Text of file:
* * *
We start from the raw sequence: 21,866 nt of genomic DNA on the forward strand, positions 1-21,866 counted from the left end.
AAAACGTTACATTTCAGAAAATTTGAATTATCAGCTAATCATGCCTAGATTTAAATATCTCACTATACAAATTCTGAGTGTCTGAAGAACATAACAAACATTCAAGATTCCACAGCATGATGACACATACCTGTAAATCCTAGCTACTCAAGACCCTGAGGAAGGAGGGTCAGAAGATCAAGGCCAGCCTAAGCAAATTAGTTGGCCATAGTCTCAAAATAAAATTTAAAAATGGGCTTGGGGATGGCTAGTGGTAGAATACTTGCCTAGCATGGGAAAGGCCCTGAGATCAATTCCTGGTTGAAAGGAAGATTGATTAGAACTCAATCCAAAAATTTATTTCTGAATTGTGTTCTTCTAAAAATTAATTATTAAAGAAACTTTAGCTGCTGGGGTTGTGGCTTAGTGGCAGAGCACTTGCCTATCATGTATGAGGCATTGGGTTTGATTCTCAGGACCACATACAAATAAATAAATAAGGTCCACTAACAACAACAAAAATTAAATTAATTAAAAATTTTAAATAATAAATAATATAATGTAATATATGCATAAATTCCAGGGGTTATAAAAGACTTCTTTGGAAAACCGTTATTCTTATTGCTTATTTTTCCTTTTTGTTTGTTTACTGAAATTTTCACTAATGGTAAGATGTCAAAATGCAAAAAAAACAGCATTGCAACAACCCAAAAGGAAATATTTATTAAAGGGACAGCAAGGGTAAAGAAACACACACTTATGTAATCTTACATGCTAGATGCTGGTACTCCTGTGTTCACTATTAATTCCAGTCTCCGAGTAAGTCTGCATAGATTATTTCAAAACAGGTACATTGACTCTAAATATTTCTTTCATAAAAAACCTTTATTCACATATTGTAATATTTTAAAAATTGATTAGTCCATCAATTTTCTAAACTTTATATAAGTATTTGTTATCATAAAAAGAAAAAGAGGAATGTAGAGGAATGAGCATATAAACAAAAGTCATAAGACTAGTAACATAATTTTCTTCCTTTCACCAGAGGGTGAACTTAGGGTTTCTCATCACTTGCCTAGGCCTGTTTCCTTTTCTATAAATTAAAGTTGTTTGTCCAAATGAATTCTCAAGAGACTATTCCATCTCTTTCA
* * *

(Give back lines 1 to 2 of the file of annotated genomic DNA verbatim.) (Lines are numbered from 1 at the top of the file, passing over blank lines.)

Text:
We start from the raw sequence: 21,866 nt of genomic DNA on the forward strand, positions 1-21,866 counted from the left end.
AAAACGTTACATTTCAGAAAATTTGAATTATCAGCTAATCATGCCTAGATTTAAATATCTCACTATACAAATTCTGAGTGTCTGAAGAACATAACAAACATTCAAGATTCCACAGCATGATGACACATACCTGTAAATCCTAGCTACTCAAGACCCTGAGGAAGGAGGGTCAGAAGATCAAGGCCAGCCTAAGCAAATTAGTTGGCCATAGTCTCAAAATAAAATTTAAAAATGGGCTTGGGGATGGCTAGTGGTAGAATACTTGCCTAGCATGGGAAAGGCCCTGAGATCAATTCCTGGTTGAAAGGAAGATTGATTAGAACTCAATCCAAAAATTTATTTCTGAATTGTGTTCTTCTAAAAATTAATTATTAAAGAAACTTTAGCTGCTGGGGTTGTGGCTTAGTGGCAGAGCACTTGCCTATCATGTATGAGGCATTGGGTTTGATTCTCAGGACCACATACAAATAAATAAATAAGGTCCACTAACAACAACAAAAATTAAATTAATTAAAAATTTTAAATAATAAATAATATAATGTAATATATGCATAAATTCCAGGGGTTATAAAAGACTTCTTTGGAAAACCGTTATTCTTATTGCTTATTTTTCCTTTTTGTTTGTTTACTGAAATTTTCACTAATGGTAAGATGTCAAAATGCAAAAAAAACAGCATTGCAACAACCCAAAAGGAAATATTTATTAAAGGGACAGCAAGGGTAAAGAAACACACACTTATGTAATCTTACATGCTAGATGCTGGTACTCCTGTGTTCACTATTAATTCCAGTCTCCGAGTAAGTCTGCATAGATTATTTCAAAACAGGTACATTGACTCTAAATATTTCTTTCATAAAAAACCTTTATTCACATATTGTAATATTTTAAAAATTGATTAGTCCATCAATTTTCTAAACTTTATATAAGTATTTGTTATCATAAAAAGAAAAAGAGGAATGTAGAGGAATGAGCATATAAACAAAAGTCATAAGACTAGTAACATAATTTTCTTCCTTTCACCAGAGGGTGAACTTAGGGTTTCTCATCACTTGCCTAGGCCTGTTTCCTTTTCTATAAATTAAAGTTGTTTGTCCAAATGAATTCTCAAGAGACTATTCCATCTCTTTCA